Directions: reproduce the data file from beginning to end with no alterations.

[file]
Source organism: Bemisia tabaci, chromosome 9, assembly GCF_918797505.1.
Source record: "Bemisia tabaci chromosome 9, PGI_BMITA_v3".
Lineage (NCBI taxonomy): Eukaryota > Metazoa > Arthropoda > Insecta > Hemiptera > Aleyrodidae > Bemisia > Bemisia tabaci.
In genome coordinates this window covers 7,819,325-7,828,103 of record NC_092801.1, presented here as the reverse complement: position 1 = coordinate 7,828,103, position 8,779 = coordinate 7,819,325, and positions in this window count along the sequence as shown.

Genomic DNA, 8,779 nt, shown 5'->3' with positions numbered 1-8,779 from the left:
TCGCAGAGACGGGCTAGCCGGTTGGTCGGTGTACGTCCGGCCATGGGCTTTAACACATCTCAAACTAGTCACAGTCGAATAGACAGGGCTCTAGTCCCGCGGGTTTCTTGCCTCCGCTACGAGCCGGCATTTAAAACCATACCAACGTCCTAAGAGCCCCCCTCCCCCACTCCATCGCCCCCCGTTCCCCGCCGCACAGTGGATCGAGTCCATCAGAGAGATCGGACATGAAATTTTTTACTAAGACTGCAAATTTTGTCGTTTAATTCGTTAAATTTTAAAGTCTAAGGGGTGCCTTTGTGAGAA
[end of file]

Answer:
Source organism: Bemisia tabaci, chromosome 9, assembly GCF_918797505.1.
Source record: "Bemisia tabaci chromosome 9, PGI_BMITA_v3".
Lineage (NCBI taxonomy): Eukaryota > Metazoa > Arthropoda > Insecta > Hemiptera > Aleyrodidae > Bemisia > Bemisia tabaci.
In genome coordinates this window covers 7,819,325-7,828,103 of record NC_092801.1, presented here as the reverse complement: position 1 = coordinate 7,828,103, position 8,779 = coordinate 7,819,325, and positions in this window count along the sequence as shown.

Genomic DNA, 8,779 nt, shown 5'->3' with positions numbered 1-8,779 from the left:
TCGCAGAGACGGGCTAGCCGGTTGGTCGGTGTACGTCCGGCCATGGGCTTTAACACATCTCAAACTAGTCACAGTCGAATAGACAGGGCTCTAGTCCCGCGGGTTTCTTGCCTCCGCTACGAGCCGGCATTTAAAACCATACCAACGTCCTAAGAGCCCCCCTCCCCCACTCCATCGCCCCCCGTTCCCCGCCGCACAGTGGATCGAGTCCATCAGAGAGATCGGACATGAAATTTTTTACTAAGACTGCAAATTTTGTCGTTTAATTCGTTAAATTTTAAAGTCTAAGGGGTGCCTTTGTGAGAA